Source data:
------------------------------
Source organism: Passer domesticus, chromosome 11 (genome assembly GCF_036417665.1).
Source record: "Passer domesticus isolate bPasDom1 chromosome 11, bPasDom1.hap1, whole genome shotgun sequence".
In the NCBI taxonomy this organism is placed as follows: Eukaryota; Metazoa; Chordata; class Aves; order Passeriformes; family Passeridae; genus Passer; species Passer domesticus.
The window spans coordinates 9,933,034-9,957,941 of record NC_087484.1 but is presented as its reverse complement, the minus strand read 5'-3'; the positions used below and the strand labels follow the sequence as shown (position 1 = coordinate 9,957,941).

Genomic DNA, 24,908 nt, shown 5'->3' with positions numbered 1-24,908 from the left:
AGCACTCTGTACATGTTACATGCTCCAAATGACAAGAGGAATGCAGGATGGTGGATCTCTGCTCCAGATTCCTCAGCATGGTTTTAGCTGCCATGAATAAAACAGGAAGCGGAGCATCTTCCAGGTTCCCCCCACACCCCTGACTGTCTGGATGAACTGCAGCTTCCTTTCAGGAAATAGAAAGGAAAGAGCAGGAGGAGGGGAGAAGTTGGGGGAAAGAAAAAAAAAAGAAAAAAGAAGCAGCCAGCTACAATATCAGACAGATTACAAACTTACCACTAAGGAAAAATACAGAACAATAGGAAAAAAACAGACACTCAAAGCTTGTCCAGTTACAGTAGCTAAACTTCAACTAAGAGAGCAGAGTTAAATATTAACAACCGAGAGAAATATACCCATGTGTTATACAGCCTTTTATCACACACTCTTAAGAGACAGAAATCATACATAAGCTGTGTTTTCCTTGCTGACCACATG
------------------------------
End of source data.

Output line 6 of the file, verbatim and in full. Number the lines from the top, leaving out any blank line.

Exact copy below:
AGCACTCTGTACATGTTACATGCTCCAAATGACAAGAGGAATGCAGGATGGTGGATCTCTGCTCCAGATTCCTCAGCATGGTTTTAGCTGCCATGAATAAAACAGGAAGCGGAGCATCTTCCAGGTTCCCCCCACACCCCTGACTGTCTGGATGAACTGCAGCTTCCTTTCAGGAAATAGAAAGGAAAGAGCAGGAGGAGGGGAGAAGTTGGGGGAAAGAAAAAAAAAAGAAAAAAGAAGCAGCCAGCTACAATATCAGACAGATTACAAACTTACCACTAAGGAAAAATACAGAACAATAGGAAAAAAACAGACACTCAAAGCTTGTCCAGTTACAGTAGCTAAACTTCAACTAAGAGAGCAGAGTTAAATATTAACAACCGAGAGAAATATACCCATGTGTTATACAGCCTTTTATCACACACTCTTAAGAGACAGAAATCATACATAAGCTGTGTTTTCCTTGCTGACCACATG